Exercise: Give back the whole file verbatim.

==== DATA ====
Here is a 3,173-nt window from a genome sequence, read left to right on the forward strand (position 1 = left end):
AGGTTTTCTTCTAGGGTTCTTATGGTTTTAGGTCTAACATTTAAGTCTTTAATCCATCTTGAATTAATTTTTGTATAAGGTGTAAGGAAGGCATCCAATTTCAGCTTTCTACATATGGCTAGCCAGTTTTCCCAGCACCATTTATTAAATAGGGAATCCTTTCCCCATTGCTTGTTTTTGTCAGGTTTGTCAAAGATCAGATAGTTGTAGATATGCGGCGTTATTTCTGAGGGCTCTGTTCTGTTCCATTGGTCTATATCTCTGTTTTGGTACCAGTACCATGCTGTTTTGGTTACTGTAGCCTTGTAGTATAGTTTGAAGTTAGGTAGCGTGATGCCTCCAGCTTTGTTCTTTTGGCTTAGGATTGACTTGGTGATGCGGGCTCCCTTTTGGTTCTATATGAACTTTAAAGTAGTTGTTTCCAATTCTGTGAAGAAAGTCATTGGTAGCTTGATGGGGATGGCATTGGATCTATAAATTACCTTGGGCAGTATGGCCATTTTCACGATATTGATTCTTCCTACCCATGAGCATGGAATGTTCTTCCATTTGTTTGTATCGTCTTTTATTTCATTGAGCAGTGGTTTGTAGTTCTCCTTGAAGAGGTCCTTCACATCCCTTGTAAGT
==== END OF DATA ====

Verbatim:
Here is a 3,173-nt window from a genome sequence, read left to right on the forward strand (position 1 = left end):
AGGTTTTCTTCTAGGGTTCTTATGGTTTTAGGTCTAACATTTAAGTCTTTAATCCATCTTGAATTAATTTTTGTATAAGGTGTAAGGAAGGCATCCAATTTCAGCTTTCTACATATGGCTAGCCAGTTTTCCCAGCACCATTTATTAAATAGGGAATCCTTTCCCCATTGCTTGTTTTTGTCAGGTTTGTCAAAGATCAGATAGTTGTAGATATGCGGCGTTATTTCTGAGGGCTCTGTTCTGTTCCATTGGTCTATATCTCTGTTTTGGTACCAGTACCATGCTGTTTTGGTTACTGTAGCCTTGTAGTATAGTTTGAAGTTAGGTAGCGTGATGCCTCCAGCTTTGTTCTTTTGGCTTAGGATTGACTTGGTGATGCGGGCTCCCTTTTGGTTCTATATGAACTTTAAAGTAGTTGTTTCCAATTCTGTGAAGAAAGTCATTGGTAGCTTGATGGGGATGGCATTGGATCTATAAATTACCTTGGGCAGTATGGCCATTTTCACGATATTGATTCTTCCTACCCATGAGCATGGAATGTTCTTCCATTTGTTTGTATCGTCTTTTATTTCATTGAGCAGTGGTTTGTAGTTCTCCTTGAAGAGGTCCTTCACATCCCTTGTAAGT